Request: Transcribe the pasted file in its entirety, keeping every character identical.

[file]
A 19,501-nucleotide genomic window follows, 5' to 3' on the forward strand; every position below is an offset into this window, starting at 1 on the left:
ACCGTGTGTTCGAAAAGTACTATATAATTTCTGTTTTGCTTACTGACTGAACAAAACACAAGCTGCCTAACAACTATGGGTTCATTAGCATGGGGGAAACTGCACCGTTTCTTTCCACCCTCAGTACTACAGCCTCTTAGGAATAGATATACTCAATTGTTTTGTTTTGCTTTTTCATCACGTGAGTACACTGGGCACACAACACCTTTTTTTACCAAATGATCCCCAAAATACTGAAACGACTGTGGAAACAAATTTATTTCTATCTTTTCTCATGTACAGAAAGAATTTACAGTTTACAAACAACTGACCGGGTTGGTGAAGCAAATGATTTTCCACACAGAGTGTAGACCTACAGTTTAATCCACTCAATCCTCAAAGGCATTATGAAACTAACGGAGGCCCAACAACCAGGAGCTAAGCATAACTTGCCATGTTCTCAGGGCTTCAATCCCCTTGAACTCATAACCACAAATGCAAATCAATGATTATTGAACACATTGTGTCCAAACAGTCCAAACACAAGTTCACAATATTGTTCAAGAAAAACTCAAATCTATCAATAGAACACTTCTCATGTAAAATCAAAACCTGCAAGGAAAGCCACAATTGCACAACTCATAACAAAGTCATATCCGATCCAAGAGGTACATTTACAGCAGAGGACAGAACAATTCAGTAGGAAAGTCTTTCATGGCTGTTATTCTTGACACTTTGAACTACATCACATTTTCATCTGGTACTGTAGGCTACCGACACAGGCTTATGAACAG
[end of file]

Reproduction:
A 19,501-nucleotide genomic window follows, 5' to 3' on the forward strand; every position below is an offset into this window, starting at 1 on the left:
ACCGTGTGTTCGAAAAGTACTATATAATTTCTGTTTTGCTTACTGACTGAACAAAACACAAGCTGCCTAACAACTATGGGTTCATTAGCATGGGGGAAACTGCACCGTTTCTTTCCACCCTCAGTACTACAGCCTCTTAGGAATAGATATACTCAATTGTTTTGTTTTGCTTTTTCATCACGTGAGTACACTGGGCACACAACACCTTTTTTTACCAAATGATCCCCAAAATACTGAAACGACTGTGGAAACAAATTTATTTCTATCTTTTCTCATGTACAGAAAGAATTTACAGTTTACAAACAACTGACCGGGTTGGTGAAGCAAATGATTTTCCACACAGAGTGTAGACCTACAGTTTAATCCACTCAATCCTCAAAGGCATTATGAAACTAACGGAGGCCCAACAACCAGGAGCTAAGCATAACTTGCCATGTTCTCAGGGCTTCAATCCCCTTGAACTCATAACCACAAATGCAAATCAATGATTATTGAACACATTGTGTCCAAACAGTCCAAACACAAGTTCACAATATTGTTCAAGAAAAACTCAAATCTATCAATAGAACACTTCTCATGTAAAATCAAAACCTGCAAGGAAAGCCACAATTGCACAACTCATAACAAAGTCATATCCGATCCAAGAGGTACATTTACAGCAGAGGACAGAACAATTCAGTAGGAAAGTCTTTCATGGCTGTTATTCTTGACACTTTGAACTACATCACATTTTCATCTGGTACTGTAGGCTACCGACACAGGCTTATGAACAG